I remember seeing Blood Brothers when it originally played in the West End more than 15 years ago at The Phoenix Theatre. I recall being mesmerised by the entire story and how two brothers could have be come separated at birth, to have their lives cut so tragically short in a bitter twist of events. Being a 13 year old child at the time I found it very emotional and this production at The Churchill Theatre was no different.
Willy Russell’s iconic Blood Brothers returns with this touring production and deserves every ounce of success it is still having, many years later. The story is set against the backdrop of a 1960’s Liverpool and centres around mothers and their children, brothers and lovers.
The show starts with Mrs Johnstone, played by Lyn Paul, singing the iconic ‘Tell Me It’s Not True” with the two lifeless bodies of her sons on stretchers in front of her feet. Incredibly moving and captivating from the first note.
Blood Brothers tells the story of twin boys Mickey and Eddie Johnstone who are separated at birth. When Mrs Johnstone is deserted by her husband and forced to raise her children by herself, she has many hungry mouths to feed and seeks employment to make ends meet. She soon finds herself pregnant again, this time with twins.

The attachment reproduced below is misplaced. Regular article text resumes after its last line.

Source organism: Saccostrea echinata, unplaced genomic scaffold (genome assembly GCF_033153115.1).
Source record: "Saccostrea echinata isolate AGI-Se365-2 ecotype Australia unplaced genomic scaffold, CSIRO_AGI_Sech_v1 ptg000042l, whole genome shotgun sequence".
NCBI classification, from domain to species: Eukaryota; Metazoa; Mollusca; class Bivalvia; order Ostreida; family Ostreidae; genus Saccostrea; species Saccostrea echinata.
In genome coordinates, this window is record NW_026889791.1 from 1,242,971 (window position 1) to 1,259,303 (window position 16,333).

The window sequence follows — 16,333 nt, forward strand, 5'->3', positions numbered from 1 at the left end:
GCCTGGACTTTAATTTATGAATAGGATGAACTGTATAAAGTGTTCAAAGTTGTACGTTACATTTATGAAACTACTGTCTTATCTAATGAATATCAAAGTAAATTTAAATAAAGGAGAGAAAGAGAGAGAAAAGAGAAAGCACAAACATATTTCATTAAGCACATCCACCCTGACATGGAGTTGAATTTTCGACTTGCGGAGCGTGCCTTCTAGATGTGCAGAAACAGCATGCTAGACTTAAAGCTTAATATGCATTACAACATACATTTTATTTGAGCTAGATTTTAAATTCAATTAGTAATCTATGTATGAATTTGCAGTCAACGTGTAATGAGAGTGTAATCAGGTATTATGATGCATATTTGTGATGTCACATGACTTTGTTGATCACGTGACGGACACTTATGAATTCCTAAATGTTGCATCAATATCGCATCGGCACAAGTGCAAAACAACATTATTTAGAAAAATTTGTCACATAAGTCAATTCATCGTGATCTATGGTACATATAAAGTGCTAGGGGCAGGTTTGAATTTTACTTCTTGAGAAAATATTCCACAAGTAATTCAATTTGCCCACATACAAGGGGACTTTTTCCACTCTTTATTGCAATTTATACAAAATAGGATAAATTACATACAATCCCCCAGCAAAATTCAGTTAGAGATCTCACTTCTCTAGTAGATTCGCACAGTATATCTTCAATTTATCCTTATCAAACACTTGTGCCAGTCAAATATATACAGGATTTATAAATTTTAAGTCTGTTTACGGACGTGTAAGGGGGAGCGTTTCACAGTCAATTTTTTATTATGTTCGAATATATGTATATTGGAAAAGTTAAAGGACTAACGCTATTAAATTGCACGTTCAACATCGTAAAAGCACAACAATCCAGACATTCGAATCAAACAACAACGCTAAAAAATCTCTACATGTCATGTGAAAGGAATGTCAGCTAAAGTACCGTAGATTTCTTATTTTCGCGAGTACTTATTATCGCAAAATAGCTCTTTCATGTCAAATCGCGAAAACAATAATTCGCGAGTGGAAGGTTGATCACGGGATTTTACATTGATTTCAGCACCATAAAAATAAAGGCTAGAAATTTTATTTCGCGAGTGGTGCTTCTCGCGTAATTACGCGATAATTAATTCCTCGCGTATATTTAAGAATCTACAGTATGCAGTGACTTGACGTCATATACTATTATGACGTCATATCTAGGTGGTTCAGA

She secretly agrees with her employer, Mrs Lyons, played by Paula Tappenden, for her to take one of the babies once they are born, only for this to lead to a set of disastrous consequences for everybody.
Sean Jones who plays Mickey, creates a childish, cheeky and likeable persona, as well as Joel Benedict who plays Eddie, a well groomed and educated young school boy. Fate appears to have brought Mickey and Eddie together and they form a strong bond and friendship with each other and become ‘Blood Brothers’.
The actors transform from young children, to grown adults and they play these parts well and are convincing throughout the whole transition.
Lyn Paul gives an exceptional performance singing songs including ‘Marilyn Monroe’, and ‘Easy Terms’ and ends the show with her heart wrenching and touching performance of “Tell Me It’s Not True”. A definite tear jerker.
By the end of the show there wasn’t a dry eye in the house, showing how many years later, Blood Brothers still moves people of all ages, whether they have seen this before or not being moved by such a heartbreaking story of a mothers love for her children.
Reviewed by Sam Harler
Blood Brothers is currently playing at The Churchill Theatre, Bromley until Saturday 27th February and continues it UK tour